Zoom Blog

Reviews

Women and Ghosts by Kristina Marie Darling is reviewed in The Lit Pub

 

The Erasure and Self-erasure of Women's Voices

02/10/16

The multiple modes of the erasure and self-erasure of women’s voices sit heavy with me this morning. I’ve read a beautiful and daring text entitled Women and Ghosts, by Kristina Marie Darling, which is part essay and part prose-poem, all experimental, where line-throughs, footnotes, multiple narrative lines, and alternating gradients of text are used to tell stories of female negations with silences and near silences—those that speak to the horror one can feel to realize that the acceptance of internalized conditioning to be less, to take up less space, is actually the most dangerous act a woman can commit or condone on a path to empowerment—and these have a long history. Kristina Marie Darling’s Women and Ghosts is a terrifying read, one well worth the time. For me, it felt like a beautiful funeral shroud, a gossamer wrap of a book I was reminded to cut myself free from in order to survive.

In this book, death, denial, self-sacrifice, and romance are inexorably linked. Gender and gender privilege are examined. The author is subversive in her inclusions and omissions, and the lines are meant to be catalysts toward appropriate rage. “In Shakespeare’s Hamlet, Ophelia drowns under the weight of her own dress,” Women and Ghosts begins. “I had never imagined before that plain white silk could kill.”

But plain white silk didn’t kill, the reader may argue, jarred already by muted color of the words and the obvious falsehood they champion. Since when was a dress capable of killing? Enter now Darling’s world of realigning the reader’s reality by engaging in disruptive discourse. As the author expects the reader to remember, Ophelia, after losing her lover to palace intrigues, drowns herself in Hamlet. Surely her dress is not to blame, and neither is the water in which Ophelia, off-stage, drowns. At a deeper level, all readers familiar with Shakespeare’s play are aware that the lead character Hamlet’s rejection causes Ophelia’s complete self-immolation. And yet, in line one, Darling adjusts the narrative to hide the crime, makes excuses for it, blames a party blameless as a starry night or a sparkling lake, as written history often does, blurring the lines of blame in order to appropriately question them, where the dress in a virginal hue, ode to female innocence or purity, a highly gendered garment, takes betrayal’s place as villain.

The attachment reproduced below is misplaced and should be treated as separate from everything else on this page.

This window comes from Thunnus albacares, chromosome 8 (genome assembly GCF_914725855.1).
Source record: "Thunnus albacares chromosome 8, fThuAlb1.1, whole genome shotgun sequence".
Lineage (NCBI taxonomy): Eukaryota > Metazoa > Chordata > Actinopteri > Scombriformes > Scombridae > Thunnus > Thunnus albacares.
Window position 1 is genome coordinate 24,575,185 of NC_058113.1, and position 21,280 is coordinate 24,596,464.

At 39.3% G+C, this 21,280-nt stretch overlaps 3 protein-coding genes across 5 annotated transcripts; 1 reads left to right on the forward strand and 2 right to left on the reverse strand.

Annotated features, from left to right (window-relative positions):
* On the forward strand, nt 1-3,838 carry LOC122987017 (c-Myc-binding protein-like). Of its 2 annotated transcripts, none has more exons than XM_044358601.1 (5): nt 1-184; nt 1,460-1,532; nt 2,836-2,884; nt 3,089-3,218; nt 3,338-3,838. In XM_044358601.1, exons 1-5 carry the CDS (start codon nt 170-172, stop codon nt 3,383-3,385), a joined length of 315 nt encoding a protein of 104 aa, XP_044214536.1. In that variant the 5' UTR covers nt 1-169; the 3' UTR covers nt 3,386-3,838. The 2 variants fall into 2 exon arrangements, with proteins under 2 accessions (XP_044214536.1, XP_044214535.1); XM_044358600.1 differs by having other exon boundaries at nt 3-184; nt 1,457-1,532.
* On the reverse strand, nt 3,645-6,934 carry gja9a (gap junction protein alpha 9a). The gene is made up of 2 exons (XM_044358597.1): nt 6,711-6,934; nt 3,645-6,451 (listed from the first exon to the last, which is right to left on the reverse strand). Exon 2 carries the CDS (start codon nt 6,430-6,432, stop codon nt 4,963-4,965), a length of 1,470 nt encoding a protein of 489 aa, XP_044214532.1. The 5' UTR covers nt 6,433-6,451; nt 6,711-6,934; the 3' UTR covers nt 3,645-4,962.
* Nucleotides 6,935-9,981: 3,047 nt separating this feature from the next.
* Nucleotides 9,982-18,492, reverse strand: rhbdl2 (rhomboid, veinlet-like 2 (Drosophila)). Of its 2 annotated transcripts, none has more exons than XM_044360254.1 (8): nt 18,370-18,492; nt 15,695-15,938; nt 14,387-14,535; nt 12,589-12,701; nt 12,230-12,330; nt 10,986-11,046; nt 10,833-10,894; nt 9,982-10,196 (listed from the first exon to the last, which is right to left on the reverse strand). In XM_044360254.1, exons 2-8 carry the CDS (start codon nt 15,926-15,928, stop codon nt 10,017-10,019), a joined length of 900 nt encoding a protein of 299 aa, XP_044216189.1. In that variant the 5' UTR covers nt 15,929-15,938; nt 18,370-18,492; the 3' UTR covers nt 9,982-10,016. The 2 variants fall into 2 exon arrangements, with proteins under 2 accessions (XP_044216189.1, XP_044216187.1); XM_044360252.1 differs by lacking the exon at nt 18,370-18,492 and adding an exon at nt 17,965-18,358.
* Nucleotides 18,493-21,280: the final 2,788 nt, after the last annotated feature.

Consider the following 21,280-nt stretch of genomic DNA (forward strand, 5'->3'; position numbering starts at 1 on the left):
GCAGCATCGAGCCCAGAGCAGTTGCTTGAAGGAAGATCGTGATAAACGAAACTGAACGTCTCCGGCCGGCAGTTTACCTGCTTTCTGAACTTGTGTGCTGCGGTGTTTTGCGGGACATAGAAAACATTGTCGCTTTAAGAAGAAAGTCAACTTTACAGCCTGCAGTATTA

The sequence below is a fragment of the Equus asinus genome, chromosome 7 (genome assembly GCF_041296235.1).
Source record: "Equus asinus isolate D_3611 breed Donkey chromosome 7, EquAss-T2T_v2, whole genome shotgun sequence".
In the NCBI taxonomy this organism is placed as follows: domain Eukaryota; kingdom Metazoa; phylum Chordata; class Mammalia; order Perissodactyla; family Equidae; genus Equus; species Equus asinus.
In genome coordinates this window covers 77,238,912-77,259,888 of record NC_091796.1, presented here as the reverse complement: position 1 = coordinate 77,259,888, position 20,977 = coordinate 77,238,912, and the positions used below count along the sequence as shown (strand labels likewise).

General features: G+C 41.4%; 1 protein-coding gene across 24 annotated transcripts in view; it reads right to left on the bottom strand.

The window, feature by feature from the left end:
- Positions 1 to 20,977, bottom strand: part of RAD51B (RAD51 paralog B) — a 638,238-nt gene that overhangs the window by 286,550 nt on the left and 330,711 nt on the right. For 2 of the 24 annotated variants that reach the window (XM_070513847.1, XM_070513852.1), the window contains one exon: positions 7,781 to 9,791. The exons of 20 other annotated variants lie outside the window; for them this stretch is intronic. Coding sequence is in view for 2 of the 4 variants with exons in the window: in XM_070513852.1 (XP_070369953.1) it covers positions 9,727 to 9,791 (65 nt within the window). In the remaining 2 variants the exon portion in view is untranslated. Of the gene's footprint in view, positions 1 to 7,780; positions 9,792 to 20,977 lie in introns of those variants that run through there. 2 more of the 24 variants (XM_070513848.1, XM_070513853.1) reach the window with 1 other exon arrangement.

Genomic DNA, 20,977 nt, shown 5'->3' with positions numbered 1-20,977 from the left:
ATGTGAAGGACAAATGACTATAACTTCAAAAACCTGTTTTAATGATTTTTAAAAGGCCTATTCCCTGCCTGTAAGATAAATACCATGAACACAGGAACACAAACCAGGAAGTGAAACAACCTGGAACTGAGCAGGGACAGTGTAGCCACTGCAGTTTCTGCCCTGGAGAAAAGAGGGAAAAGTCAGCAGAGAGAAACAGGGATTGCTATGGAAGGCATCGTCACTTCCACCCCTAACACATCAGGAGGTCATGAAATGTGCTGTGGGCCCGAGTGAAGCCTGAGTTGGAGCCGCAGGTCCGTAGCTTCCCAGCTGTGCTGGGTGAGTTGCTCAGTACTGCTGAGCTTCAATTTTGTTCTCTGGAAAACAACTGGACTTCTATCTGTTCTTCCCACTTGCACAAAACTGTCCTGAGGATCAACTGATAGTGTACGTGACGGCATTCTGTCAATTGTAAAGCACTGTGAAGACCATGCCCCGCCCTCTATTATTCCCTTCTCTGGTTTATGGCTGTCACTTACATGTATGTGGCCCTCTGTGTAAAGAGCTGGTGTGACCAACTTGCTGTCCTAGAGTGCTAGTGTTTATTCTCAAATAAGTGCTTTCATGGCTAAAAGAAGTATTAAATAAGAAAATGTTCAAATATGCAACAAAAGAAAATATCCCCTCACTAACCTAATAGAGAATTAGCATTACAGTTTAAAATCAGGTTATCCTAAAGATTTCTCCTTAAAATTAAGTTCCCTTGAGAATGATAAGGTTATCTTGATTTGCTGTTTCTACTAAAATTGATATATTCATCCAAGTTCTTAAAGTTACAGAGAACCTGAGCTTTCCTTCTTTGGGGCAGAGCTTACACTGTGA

Welcome to the nightmare gender labyrinth of refutation and disavowal. Not to read too much into this single line, but I already felt a chill travel my spine to see the exchange of correctly placed blame for self-defeating symbology and experienced a simultaneous awareness that this chill was intentionally created by the skillful author to highlight the contrast text the reader proceeds with as a paralleled modern “I” woman examines Ophelia’s plight and concurrently exists in a terrifying room where lovers spar and the ambient temperature grows colder and colder, as a modern man serves her joint bouts of gaslighting and liquor, tantamount to emotional abuse. Between doses of his cruelty and lack of returned care, in a sort of willful thought departure, the narrator muses on the aspects of Hamlet’s Ophelia plot most difficult and “unsayable,” at one point asking, “But what does it mean to give one’s consent? We are led and misled by those we love…” where a similar facility of displacement puts the reader right into the ghosted narrative of being two places at once, both interred in a historical play with a dead female victim of self-slaughter and standing in the midst of a new tragic history played out, where the “I” protagonist, already muted by pale ink, lives through a similar sort of identity reduction.